Saturday, September 25, 2010

Challenge doesn't need a penalty? What if it's for exploration of an aesthetic?

Ready, Set, Crow!

I read an interview in the Australian game magazine 'Game Informer' on bioshock infinite with Ken Levine, Irrational president (I love how that title comes out) and Irrational creative director (love that one too!).

The question
In Bioshock, vita-chambers essentially made death inconsequential. Is that mechanic changing in Bioshock infinite?
The responce
My feeling about the vita-chambers was this: I think they set a certain tone for the game in twerms of how it felt and the progression. It was not a game about dying and restarting. It was a game about experiencing the feeling of being in Rapture. Certainly there are arguments to be made about whether there was enough disincentive to get killed.

I think that's a reasonably legitimate concern. I would say that it's unlikely we'll have the exact same approach we use in Bioshock 1 as it shipped - without any option to turn it off or any penalty.
Notice the penalty.

Now the first thing I thought was that they were reconsidering supporting gamist play to win/play against something that, through penalties, might be too tough for you to complete (not everyone can climb everest).

But then I realised I was projecting my ideals into it. No, why he's considering a penalty for 'death' is to further the experience of being in the setting he's making. The penalty, atleast to his mind, is possibly necessary to the aesthetic of the experience. Here's a post of someone trying to weve a mechanic into the aesthetic of a game, as an example.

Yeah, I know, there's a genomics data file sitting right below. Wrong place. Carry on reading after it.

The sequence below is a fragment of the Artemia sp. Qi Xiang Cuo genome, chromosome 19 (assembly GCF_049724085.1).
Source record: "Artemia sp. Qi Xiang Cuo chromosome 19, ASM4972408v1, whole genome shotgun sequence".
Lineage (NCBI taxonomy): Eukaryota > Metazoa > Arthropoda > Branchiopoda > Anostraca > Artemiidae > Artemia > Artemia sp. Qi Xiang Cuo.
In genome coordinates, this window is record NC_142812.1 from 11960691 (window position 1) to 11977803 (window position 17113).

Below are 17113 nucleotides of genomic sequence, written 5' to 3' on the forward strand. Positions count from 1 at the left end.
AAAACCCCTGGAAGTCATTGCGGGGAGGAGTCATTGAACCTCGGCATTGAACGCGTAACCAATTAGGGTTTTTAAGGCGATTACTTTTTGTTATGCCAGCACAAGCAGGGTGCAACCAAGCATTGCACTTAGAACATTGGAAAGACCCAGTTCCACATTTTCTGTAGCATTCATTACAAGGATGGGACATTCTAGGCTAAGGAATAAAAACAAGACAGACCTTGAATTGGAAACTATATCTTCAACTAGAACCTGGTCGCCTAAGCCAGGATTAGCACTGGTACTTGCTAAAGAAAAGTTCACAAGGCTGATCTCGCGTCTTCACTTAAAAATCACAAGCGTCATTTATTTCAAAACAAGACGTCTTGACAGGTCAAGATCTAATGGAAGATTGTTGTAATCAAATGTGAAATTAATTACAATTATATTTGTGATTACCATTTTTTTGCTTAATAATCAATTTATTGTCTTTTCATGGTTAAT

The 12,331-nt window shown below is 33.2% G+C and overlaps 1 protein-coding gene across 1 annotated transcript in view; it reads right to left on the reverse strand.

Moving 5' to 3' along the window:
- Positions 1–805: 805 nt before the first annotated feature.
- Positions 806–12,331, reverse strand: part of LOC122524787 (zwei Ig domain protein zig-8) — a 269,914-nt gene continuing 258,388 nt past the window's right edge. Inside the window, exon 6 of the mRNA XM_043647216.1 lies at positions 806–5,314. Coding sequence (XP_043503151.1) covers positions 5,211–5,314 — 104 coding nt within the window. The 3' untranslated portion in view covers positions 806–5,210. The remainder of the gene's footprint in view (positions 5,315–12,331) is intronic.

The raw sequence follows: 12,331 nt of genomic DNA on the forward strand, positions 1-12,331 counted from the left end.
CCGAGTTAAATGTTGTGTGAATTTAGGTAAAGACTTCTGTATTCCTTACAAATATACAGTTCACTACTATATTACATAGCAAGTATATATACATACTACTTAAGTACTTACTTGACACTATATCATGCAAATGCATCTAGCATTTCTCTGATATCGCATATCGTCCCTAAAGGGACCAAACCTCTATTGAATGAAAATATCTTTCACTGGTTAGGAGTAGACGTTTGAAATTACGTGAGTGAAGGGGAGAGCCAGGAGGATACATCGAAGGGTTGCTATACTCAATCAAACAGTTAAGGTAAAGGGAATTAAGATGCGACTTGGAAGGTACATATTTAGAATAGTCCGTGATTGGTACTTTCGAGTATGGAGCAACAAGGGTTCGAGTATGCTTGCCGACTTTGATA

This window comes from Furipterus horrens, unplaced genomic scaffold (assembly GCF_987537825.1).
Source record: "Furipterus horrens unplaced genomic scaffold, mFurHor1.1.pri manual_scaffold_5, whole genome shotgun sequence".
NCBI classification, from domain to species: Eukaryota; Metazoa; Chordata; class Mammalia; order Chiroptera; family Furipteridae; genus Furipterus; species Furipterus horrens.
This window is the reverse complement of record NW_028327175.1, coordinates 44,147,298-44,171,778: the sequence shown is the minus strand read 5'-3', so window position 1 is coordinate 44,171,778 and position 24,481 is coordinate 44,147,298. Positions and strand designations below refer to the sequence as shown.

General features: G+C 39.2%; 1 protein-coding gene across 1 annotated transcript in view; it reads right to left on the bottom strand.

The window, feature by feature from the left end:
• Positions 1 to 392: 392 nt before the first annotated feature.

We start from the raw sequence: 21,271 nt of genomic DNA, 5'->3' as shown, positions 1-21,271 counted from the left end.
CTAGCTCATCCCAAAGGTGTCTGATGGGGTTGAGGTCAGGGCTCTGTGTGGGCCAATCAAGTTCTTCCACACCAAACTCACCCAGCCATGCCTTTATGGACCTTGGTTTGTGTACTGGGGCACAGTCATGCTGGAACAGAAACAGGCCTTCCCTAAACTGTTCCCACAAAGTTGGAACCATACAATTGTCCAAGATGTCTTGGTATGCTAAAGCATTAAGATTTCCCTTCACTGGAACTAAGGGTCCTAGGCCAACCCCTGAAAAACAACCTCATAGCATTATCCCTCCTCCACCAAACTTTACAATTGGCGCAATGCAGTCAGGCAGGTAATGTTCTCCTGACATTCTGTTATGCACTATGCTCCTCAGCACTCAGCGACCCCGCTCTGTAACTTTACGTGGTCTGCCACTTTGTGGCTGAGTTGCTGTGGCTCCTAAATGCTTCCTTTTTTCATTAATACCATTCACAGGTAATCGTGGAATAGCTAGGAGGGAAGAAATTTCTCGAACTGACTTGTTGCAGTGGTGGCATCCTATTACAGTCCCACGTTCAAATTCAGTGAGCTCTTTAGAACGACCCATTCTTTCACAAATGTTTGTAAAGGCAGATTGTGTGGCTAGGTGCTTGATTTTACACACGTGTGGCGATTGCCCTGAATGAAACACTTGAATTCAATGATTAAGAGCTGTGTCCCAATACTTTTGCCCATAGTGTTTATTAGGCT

Now the funny thing is if he's considering it because of fans who actually carry my idea - a hard game. Where a penalty is the thing that might stop you getting to the end. Like, alot of people might be able to climb a cliff - it's when you put several in a row (like everest) that it becomes an even bigger thing. Anyway, that's a real crossed wire - if he's into some sort of 'experience the aesthetic' but the fans here are into a hard game - they just want two different activities. Each of which just gets in the way of the other - and even if you compromise, your just doing one or the other activity to a lessened extent, in a sort of nerd fallacy attempt to include everyone.

But the main point was : Penalties - part of the explorers experience, perhaps?

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